SOCRATES: He will then proceed to argue that this is he who gives the
season and the years, and is the guardian of all that is in the visible
world, and in a certain way the cause of all things which he and his
fellows have been accustomed to behold?
GLAUCON: Clearly … he would first see the sun and then reason about it.
And when he remembered
his old habitation, and the wisdom of the den and his fellow-prisoners, do you not suppose that he
would felicitate himself on the change, and pity them?
Certainly, he would.
And if they were in the habit of conferring honors among
themselves on those who were quickest to observe the passing shadows
and to remark which of them went before, and which followed after,
and which were together; and who were therefore best able to draw
as to the future, do you think that he would care for such
honors and glories, or envy the possessors of them? …
Yes, I think that he would rather suffer anything than entertain
these false notions and live in this miserable manner.
SOCRATES: Imagine once more … such a one coming suddenly out of
the sun to be replaced in his old situation; would he not be certain to
have his eyes full of darkness?
To be sure.
And if there were a contest, and he had to compete in measuring the shadows with the prisoners who had never moved out of the
den, while his sight was still weak, and before his eyes had become
steady … would he not be ridiculous? Men would say of him that up
he went and down he came without his eyes; and that it was better not
even to think of ascending; and if anyone tried to loose another and
lead him up to the light, let them only catch the offender, and they
would put him to death.
GLAUCON: No question.
SOCRATES: The prison-house is the world of sight, the light of the fire is
the sun, and you will not misapprehend me if you interpret the journey upwards to be the ascent of the soul into the intellectual world
according to my poor belief, which, at your desire, I have expressed
whether rightly or wrongly God knows. But, whether true or false, my
opinion is that in the world ofknowledge the idea of good appears last
of all, and is seen only with an effort; and, when seen, is also inferred
to be the universal author of all things beautiful and right, parent of
light and of the lord of light in this visible world, and the immediate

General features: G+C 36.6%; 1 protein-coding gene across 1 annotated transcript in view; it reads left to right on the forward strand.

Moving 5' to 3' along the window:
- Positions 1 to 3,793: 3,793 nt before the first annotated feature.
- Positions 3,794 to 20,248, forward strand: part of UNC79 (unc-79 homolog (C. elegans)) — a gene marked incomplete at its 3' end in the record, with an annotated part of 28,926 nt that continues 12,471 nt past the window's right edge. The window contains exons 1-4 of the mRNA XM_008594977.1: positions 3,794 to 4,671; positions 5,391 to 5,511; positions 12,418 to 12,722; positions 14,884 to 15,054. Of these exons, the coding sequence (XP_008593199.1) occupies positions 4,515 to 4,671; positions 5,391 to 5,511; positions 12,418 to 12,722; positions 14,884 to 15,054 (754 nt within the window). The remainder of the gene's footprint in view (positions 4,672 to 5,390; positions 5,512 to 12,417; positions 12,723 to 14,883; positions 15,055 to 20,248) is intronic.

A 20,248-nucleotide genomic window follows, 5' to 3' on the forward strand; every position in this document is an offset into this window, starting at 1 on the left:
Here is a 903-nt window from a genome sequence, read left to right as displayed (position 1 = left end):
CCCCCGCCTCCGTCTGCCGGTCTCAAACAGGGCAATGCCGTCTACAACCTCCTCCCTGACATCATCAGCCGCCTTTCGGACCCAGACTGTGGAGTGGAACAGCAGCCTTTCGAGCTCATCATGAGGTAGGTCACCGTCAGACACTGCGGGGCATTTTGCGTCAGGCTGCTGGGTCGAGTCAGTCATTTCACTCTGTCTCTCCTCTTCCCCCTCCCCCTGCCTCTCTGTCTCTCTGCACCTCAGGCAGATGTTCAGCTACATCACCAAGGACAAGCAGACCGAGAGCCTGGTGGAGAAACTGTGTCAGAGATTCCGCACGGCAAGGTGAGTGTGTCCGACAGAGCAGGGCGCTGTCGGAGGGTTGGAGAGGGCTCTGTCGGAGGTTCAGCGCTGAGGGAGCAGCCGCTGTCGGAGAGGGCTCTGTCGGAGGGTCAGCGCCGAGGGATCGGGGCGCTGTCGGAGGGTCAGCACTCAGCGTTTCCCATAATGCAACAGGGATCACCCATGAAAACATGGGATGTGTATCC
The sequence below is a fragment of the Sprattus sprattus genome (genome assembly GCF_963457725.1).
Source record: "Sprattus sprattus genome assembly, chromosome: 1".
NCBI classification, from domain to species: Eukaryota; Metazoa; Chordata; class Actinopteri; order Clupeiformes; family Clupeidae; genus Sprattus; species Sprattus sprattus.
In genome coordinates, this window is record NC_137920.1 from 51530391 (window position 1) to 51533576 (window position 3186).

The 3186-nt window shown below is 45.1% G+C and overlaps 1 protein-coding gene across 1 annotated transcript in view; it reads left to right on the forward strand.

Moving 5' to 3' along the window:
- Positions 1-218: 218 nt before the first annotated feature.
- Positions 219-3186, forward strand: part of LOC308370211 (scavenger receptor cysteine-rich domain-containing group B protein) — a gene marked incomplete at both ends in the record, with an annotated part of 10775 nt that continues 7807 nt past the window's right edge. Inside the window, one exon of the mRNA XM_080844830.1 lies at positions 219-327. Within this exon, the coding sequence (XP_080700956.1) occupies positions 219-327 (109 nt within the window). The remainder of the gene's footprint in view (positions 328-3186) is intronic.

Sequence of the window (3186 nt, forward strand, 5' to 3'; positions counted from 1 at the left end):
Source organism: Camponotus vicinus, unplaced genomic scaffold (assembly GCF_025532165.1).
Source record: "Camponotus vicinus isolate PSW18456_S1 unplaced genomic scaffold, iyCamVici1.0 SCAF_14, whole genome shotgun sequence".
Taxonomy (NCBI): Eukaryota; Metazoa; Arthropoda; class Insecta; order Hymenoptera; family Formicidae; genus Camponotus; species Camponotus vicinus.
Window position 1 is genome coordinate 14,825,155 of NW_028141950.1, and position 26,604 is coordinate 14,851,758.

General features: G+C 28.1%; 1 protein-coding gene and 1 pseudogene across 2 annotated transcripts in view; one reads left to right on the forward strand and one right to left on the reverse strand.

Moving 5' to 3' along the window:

source of reason and truth in the intellectual; and that this is the power
upon which he who would act rationally, either in public or private
life must have his eye fixed.
GLAUCON: I agree as far as I am able to understand you.
SOCRATES: Moreover … you must not wonder that those who attain to
this beatific vision are unwilling to descend to human affairs; for their
souls are ever hastening into the upper world where they desire to dwell;
which desire of theirs is very natural, if our allegory may be trusted.
GLAUCON: Yes, very natural.
And is there anything surprising in one who passes from divine
contemplations to the evil state of man, behaving himself in a ridiculous manner; if, while his eyes are blinking and before he has become
to the surrounding
darkness, he is compelled
to fight in
courts of law, or in other places, about the images or the shadows of
images of justice, and is endeavoring to meet the conceptions of those
who have never yet seen absolute justice?
Anything but surprising ….
shows that the power and capacity of
learning exists in the soul already; and that just as the eye was unable
to turn from darkness to light without the whole body, so too the
instrument of knowledge can only by the movement of the whole soul
be turned from the world of becoming into that of being, and learn by
degrees to endure the sight of being, and of the brightest and best of
being, or in other words, of the good.
And there is another thing which is likely or rather a necessary
inference from what has preceded, that neither the uneducated and
uninformed of the truth, nor yet those who never [finish 1 their education, will be able ministers of State ….
Then … the business of us who are the founders of the State
will be to compel the best minds to attain that knowledge which we
have already shown to be the greatest of all- they must continue to
ascend until they arrive at the good; but when they have ascended and
seen enough we must not allow them to do as they do now.
What do you mean?
SOCRATES: I mean that they remain in the upper world: but this must not
be allowed; they must be made to descend again among the prisoners
in the den, and partake of their labors and honors, whether they are
worth having or not.
But is not this unjust; ought we to give them a worse life, when
they might have a better?
SOCRATES: You have again forgotten, my friend … the intention of the
legislator, who did not aim at making anyone class in the State happy
above the rest; the happiness was to be in the whole State, and he held
the citizens together by persuasion and necessity, making them benefactors of the State, and therefore benefactors of one another; to this
end he created them, not to please themselves, but to be his instruments in binding up the State ….
And will our pupils, when they hear this, refuse to take their turn
at the toils of State, when they are allowed to spend the greater part of
their time with one another in the heavenly light?
GLAUCON: Impossible, for they are just men, and the commands which
we impose upon them are just; there can be no doubt that everyone
of them will take office as a stern necessity, and not after the fashion of
our present rulers of State.
Yes, my friend … ; and there lies the point. You must contrive
for your future rulers another and a better life than that of a ruler, and
then you may have a well-ordered
State; for only in the State which
offers this, will they rule who are truly rich, not in silver and gold, but
in virtue and wisdom, which are the true blessings of life. Whereas
if they go to the administration of public affairs, poor and hungering
after their own private advantage, thinking that hence they are to
snatch the chief good, order there can never be; for they will be fighting about office, and the civil and domestic broils which thus arise
will be the ruin of the rulers themselves
GLAUCON: Most true.
and of the whole State.